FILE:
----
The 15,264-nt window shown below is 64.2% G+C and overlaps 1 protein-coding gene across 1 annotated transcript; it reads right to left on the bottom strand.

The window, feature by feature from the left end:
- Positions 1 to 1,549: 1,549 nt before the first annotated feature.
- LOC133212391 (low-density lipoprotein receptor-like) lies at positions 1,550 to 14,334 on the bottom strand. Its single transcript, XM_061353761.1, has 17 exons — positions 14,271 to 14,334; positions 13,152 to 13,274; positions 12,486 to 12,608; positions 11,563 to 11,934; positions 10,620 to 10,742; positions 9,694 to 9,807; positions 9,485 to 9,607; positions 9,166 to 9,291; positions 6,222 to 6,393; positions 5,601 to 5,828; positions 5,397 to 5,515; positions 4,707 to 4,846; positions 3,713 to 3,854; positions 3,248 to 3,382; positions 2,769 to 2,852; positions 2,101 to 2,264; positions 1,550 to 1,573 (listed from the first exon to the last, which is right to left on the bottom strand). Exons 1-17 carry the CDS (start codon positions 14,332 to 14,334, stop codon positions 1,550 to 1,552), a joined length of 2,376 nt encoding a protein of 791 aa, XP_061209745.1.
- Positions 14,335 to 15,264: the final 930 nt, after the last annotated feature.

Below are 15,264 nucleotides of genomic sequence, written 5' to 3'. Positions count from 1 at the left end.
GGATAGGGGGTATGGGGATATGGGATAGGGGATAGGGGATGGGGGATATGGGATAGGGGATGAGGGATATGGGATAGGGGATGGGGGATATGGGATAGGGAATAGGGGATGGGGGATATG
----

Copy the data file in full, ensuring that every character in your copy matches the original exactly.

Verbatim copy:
The 15,264-nt window shown below is 64.2% G+C and overlaps 1 protein-coding gene across 1 annotated transcript; it reads right to left on the bottom strand.

The window, feature by feature from the left end:
- Positions 1 to 1,549: 1,549 nt before the first annotated feature.
- LOC133212391 (low-density lipoprotein receptor-like) lies at positions 1,550 to 14,334 on the bottom strand. Its single transcript, XM_061353761.1, has 17 exons — positions 14,271 to 14,334; positions 13,152 to 13,274; positions 12,486 to 12,608; positions 11,563 to 11,934; positions 10,620 to 10,742; positions 9,694 to 9,807; positions 9,485 to 9,607; positions 9,166 to 9,291; positions 6,222 to 6,393; positions 5,601 to 5,828; positions 5,397 to 5,515; positions 4,707 to 4,846; positions 3,713 to 3,854; positions 3,248 to 3,382; positions 2,769 to 2,852; positions 2,101 to 2,264; positions 1,550 to 1,573 (listed from the first exon to the last, which is right to left on the bottom strand). Exons 1-17 carry the CDS (start codon positions 14,332 to 14,334, stop codon positions 1,550 to 1,552), a joined length of 2,376 nt encoding a protein of 791 aa, XP_061209745.1.
- Positions 14,335 to 15,264: the final 930 nt, after the last annotated feature.

Below are 15,264 nucleotides of genomic sequence, written 5' to 3'. Positions count from 1 at the left end.
GGATAGGGGGTATGGGGATATGGGATAGGGGATAGGGGATGGGGGATATGGGATAGGGGATGAGGGATATGGGATAGGGGATGGGGGATATGGGATAGGGAATAGGGGATGGGGGATATG